SMC Walk-Out

Attending the walk-out was an eye-opening experience. As a white person, I’m not always aware of the racism experienced by my classmates of color. I stood in Dante Quad with my fellow students for over an hour, listening to people’s experiences with macro and micro aggressions. These students have had to deal with listening to bigoted comments from fellow students and staff at SMC, whether it be because of their race, sexuality, gender identity, or disability. As a non-straight woman with a mental illness, I was able to relate to some of these students’ struggles, and I learned a lot about the struggles of students in other marginalized groups. A student talked about her struggles with being reduced to a fraction (half Latina and half Asian). She’s a whole person, not two halves. Another student talked about the discrimination they faced for being non-binary. A few students talked about Seminar as a dangerous place rife with offensive comments. After this open-mic session, I participated in a march through the library (which I felt slightly uncomfortable doing). Then we headed over to the business/registrar office, where  everyone gathered for another open-mic session. President Donahue was present at this session, and after a few people spoke about their experiences with discrimination and read the list of demands, he responded. He said that he promises to do everything in his power to make these students feel comfortable at SMC. After this, we headed over to the SMC parkway, where we stood on the sidewalk holding up our signs to get the attention of the people leaving Saint Mary’s. I’ve never been part of this kind of demonstration before, and I’m proud of my fellow students for organizing this event. I hope that it will lead to changes being made at SMC.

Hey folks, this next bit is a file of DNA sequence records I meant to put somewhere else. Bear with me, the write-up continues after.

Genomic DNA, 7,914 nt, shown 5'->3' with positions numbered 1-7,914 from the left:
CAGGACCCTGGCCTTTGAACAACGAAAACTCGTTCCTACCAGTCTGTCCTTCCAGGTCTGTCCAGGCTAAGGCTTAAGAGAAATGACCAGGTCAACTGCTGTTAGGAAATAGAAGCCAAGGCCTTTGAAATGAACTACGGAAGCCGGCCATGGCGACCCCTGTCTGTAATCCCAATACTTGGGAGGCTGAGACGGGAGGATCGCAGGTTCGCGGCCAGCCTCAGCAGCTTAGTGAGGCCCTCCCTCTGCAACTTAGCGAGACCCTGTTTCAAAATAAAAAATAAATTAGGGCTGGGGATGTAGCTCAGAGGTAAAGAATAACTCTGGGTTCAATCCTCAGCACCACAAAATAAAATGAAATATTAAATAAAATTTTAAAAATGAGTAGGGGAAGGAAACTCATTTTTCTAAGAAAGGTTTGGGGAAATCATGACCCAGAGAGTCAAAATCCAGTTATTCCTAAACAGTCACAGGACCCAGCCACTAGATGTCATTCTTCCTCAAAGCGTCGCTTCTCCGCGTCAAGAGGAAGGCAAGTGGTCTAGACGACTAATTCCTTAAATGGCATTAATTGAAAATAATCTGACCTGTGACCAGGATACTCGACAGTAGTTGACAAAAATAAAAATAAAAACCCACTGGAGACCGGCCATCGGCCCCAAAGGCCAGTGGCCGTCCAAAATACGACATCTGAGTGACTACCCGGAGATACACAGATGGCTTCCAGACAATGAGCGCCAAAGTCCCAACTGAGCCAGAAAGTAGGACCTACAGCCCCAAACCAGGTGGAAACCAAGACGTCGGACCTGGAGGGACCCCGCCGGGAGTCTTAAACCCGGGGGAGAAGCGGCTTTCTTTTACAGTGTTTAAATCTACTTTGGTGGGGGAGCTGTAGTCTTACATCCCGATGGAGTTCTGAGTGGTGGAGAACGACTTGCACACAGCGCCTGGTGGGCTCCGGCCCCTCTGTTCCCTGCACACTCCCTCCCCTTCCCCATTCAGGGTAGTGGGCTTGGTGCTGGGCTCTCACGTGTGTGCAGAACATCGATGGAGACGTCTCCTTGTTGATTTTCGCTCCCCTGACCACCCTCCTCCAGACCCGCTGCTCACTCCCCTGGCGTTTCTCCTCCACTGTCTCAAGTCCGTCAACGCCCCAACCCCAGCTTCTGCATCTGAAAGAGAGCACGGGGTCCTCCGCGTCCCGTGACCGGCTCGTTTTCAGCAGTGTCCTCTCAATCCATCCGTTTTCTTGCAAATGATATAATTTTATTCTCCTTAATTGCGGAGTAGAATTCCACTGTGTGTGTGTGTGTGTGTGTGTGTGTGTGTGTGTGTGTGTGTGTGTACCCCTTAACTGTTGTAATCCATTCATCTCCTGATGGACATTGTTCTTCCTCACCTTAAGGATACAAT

2 thoughts on “SMC Walk-Out

  1. Kelly-I’m glad that you participated in the walk out and that you learned from hearing your peers share their stories. What do you think of the President’s response to the demands? Several people report feeling uncomfortable by the march through the library, which I find interesting. Did you see any connections between the stories that were shared and the stories that appear on our syllabus?


  2. I’m glad that he addressed each of the demands in his response letter, instead of just making a general response. I especially liked that he said there will be changes to FYAC and Seminar. I know a lot of people are uncomfortable in those classes the way they’re currently being run, and I hope President Donahue and the other Powers That Be at SMC will follow through with making changes.
    I can definitely see a connection to Audre Lorde’s poems. Someone actually read one of her poems during an open-mic session. I wasn’t there at the time, but I heard about it later.


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